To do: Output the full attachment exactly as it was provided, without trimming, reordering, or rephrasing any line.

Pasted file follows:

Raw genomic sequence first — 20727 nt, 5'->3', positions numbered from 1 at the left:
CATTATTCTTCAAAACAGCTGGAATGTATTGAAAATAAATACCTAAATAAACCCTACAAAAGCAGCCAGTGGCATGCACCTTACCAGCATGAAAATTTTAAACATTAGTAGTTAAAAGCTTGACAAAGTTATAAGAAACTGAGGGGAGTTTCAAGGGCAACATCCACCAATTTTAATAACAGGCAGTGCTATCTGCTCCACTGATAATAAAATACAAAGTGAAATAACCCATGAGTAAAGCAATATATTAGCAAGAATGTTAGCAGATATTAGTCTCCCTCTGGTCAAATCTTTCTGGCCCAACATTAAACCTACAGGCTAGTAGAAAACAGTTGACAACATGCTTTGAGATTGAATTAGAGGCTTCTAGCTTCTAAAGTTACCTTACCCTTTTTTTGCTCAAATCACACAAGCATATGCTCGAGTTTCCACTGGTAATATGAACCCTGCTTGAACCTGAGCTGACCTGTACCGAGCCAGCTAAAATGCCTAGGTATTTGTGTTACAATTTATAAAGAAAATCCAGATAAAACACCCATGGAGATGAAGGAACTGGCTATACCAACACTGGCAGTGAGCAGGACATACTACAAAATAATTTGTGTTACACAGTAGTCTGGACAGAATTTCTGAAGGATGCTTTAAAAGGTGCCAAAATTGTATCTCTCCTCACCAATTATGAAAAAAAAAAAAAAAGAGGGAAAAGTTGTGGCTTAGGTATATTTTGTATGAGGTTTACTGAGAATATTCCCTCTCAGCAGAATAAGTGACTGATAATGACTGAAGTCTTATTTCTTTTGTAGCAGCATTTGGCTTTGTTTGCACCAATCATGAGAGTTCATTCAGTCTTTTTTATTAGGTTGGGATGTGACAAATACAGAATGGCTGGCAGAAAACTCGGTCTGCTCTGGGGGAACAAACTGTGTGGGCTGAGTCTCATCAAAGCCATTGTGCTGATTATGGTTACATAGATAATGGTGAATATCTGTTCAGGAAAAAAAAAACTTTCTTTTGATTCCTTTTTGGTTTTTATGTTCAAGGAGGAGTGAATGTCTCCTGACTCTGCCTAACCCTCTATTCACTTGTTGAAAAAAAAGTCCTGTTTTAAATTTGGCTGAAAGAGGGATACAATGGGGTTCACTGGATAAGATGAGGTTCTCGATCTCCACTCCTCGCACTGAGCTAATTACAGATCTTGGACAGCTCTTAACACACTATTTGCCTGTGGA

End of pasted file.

Raw genomic sequence first — 20727 nt, 5'->3', positions numbered from 1 at the left:
CATTATTCTTCAAAACAGCTGGAATGTATTGAAAATAAATACCTAAATAAACCCTACAAAAGCAGCCAGTGGCATGCACCTTACCAGCATGAAAATTTTAAACATTAGTAGTTAAAAGCTTGACAAAGTTATAAGAAACTGAGGGGAGTTTCAAGGGCAACATCCACCAATTTTAATAACAGGCAGTGCTATCTGCTCCACTGATAATAAAATACAAAGTGAAATAACCCATGAGTAAAGCAATATATTAGCAAGAATGTTAGCAGATATTAGTCTCCCTCTGGTCAAATCTTTCTGGCCCAACATTAAACCTACAGGCTAGTAGAAAACAGTTGACAACATGCTTTGAGATTGAATTAGAGGCTTCTAGCTTCTAAAGTTACCTTACCCTTTTTTTGCTCAAATCACACAAGCATATGCTCGAGTTTCCACTGGTAATATGAACCCTGCTTGAACCTGAGCTGACCTGTACCGAGCCAGCTAAAATGCCTAGGTATTTGTGTTACAATTTATAAAGAAAATCCAGATAAAACACCCATGGAGATGAAGGAACTGGCTATACCAACACTGGCAGTGAGCAGGACATACTACAAAATAATTTGTGTTACACAGTAGTCTGGACAGAATTTCTGAAGGATGCTTTAAAAGGTGCCAAAATTGTATCTCTCCTCACCAATTATGAAAAAAAAAAAAAAAGAGGGAAAAGTTGTGGCTTAGGTATATTTTGTATGAGGTTTACTGAGAATATTCCCTCTCAGCAGAATAAGTGACTGATAATGACTGAAGTCTTATTTCTTTTGTAGCAGCATTTGGCTTTGTTTGCACCAATCATGAGAGTTCATTCAGTCTTTTTTATTAGGTTGGGATGTGACAAATACAGAATGGCTGGCAGAAAACTCGGTCTGCTCTGGGGGAACAAACTGTGTGGGCTGAGTCTCATCAAAGCCATTGTGCTGATTATGGTTACATAGATAATGGTGAATATCTGTTCAGGAAAAAAAAAACTTTCTTTTGATTCCTTTTTGGTTTTTATGTTCAAGGAGGAGTGAATGTCTCCTGACTCTGCCTAACCCTCTATTCACTTGTTGAAAAAAAAGTCCTGTTTTAAATTTGGCTGAAAGAGGGATACAATGGGGTTCACTGGATAAGATGAGGTTCTCGATCTCCACTCCTCGCACTGAGCTAATTACAGATCTTGGACAGCTCTTAACACACTATTTGCCTGTGGA